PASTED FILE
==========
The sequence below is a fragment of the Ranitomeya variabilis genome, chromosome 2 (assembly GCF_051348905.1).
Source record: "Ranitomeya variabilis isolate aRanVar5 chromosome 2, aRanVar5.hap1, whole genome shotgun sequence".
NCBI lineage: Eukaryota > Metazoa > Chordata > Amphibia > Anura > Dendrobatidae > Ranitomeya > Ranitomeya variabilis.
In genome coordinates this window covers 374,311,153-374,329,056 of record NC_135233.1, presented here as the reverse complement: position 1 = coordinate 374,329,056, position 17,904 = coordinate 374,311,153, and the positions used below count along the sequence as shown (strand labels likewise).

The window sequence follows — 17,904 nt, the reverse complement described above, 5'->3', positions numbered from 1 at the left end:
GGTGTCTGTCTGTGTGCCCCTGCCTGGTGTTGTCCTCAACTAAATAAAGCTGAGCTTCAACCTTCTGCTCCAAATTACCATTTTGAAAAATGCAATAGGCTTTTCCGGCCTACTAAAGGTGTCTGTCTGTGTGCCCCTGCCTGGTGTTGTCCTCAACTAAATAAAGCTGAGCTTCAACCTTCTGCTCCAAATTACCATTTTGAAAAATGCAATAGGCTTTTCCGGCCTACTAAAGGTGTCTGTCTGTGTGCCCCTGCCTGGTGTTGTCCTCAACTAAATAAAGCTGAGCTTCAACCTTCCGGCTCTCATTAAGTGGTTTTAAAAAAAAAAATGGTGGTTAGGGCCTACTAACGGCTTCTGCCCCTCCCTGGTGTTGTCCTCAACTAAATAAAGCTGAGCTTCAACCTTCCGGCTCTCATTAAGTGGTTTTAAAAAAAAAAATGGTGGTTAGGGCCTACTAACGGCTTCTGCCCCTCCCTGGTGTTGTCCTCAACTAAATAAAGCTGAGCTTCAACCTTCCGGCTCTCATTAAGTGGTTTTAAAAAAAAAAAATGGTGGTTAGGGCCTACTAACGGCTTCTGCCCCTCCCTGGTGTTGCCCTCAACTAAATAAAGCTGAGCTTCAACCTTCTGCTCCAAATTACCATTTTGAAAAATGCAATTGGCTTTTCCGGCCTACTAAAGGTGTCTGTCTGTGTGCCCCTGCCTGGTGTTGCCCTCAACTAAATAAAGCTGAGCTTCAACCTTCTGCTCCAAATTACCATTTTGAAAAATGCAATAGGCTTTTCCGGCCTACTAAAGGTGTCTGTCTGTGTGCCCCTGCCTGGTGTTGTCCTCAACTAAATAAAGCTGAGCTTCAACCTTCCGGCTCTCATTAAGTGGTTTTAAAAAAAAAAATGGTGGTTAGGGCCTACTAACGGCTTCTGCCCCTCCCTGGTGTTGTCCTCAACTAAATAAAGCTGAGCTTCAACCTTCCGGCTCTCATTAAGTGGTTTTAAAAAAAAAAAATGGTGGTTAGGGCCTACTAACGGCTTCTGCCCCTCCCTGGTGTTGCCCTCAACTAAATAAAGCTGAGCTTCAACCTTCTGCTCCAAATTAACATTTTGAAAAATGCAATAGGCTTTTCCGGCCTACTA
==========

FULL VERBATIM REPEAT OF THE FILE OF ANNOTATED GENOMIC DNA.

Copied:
The sequence below is a fragment of the Ranitomeya variabilis genome, chromosome 2 (assembly GCF_051348905.1).
Source record: "Ranitomeya variabilis isolate aRanVar5 chromosome 2, aRanVar5.hap1, whole genome shotgun sequence".
NCBI lineage: Eukaryota > Metazoa > Chordata > Amphibia > Anura > Dendrobatidae > Ranitomeya > Ranitomeya variabilis.
In genome coordinates this window covers 374,311,153-374,329,056 of record NC_135233.1, presented here as the reverse complement: position 1 = coordinate 374,329,056, position 17,904 = coordinate 374,311,153, and the positions used below count along the sequence as shown (strand labels likewise).

The window sequence follows — 17,904 nt, the reverse complement described above, 5'->3', positions numbered from 1 at the left end:
GGTGTCTGTCTGTGTGCCCCTGCCTGGTGTTGTCCTCAACTAAATAAAGCTGAGCTTCAACCTTCTGCTCCAAATTACCATTTTGAAAAATGCAATAGGCTTTTCCGGCCTACTAAAGGTGTCTGTCTGTGTGCCCCTGCCTGGTGTTGTCCTCAACTAAATAAAGCTGAGCTTCAACCTTCTGCTCCAAATTACCATTTTGAAAAATGCAATAGGCTTTTCCGGCCTACTAAAGGTGTCTGTCTGTGTGCCCCTGCCTGGTGTTGTCCTCAACTAAATAAAGCTGAGCTTCAACCTTCCGGCTCTCATTAAGTGGTTTTAAAAAAAAAAATGGTGGTTAGGGCCTACTAACGGCTTCTGCCCCTCCCTGGTGTTGTCCTCAACTAAATAAAGCTGAGCTTCAACCTTCCGGCTCTCATTAAGTGGTTTTAAAAAAAAAAATGGTGGTTAGGGCCTACTAACGGCTTCTGCCCCTCCCTGGTGTTGTCCTCAACTAAATAAAGCTGAGCTTCAACCTTCCGGCTCTCATTAAGTGGTTTTAAAAAAAAAAAATGGTGGTTAGGGCCTACTAACGGCTTCTGCCCCTCCCTGGTGTTGCCCTCAACTAAATAAAGCTGAGCTTCAACCTTCTGCTCCAAATTACCATTTTGAAAAATGCAATTGGCTTTTCCGGCCTACTAAAGGTGTCTGTCTGTGTGCCCCTGCCTGGTGTTGCCCTCAACTAAATAAAGCTGAGCTTCAACCTTCTGCTCCAAATTACCATTTTGAAAAATGCAATAGGCTTTTCCGGCCTACTAAAGGTGTCTGTCTGTGTGCCCCTGCCTGGTGTTGTCCTCAACTAAATAAAGCTGAGCTTCAACCTTCCGGCTCTCATTAAGTGGTTTTAAAAAAAAAAATGGTGGTTAGGGCCTACTAACGGCTTCTGCCCCTCCCTGGTGTTGTCCTCAACTAAATAAAGCTGAGCTTCAACCTTCCGGCTCTCATTAAGTGGTTTTAAAAAAAAAAAATGGTGGTTAGGGCCTACTAACGGCTTCTGCCCCTCCCTGGTGTTGCCCTCAACTAAATAAAGCTGAGCTTCAACCTTCTGCTCCAAATTAACATTTTGAAAAATGCAATAGGCTTTTCCGGCCTACTA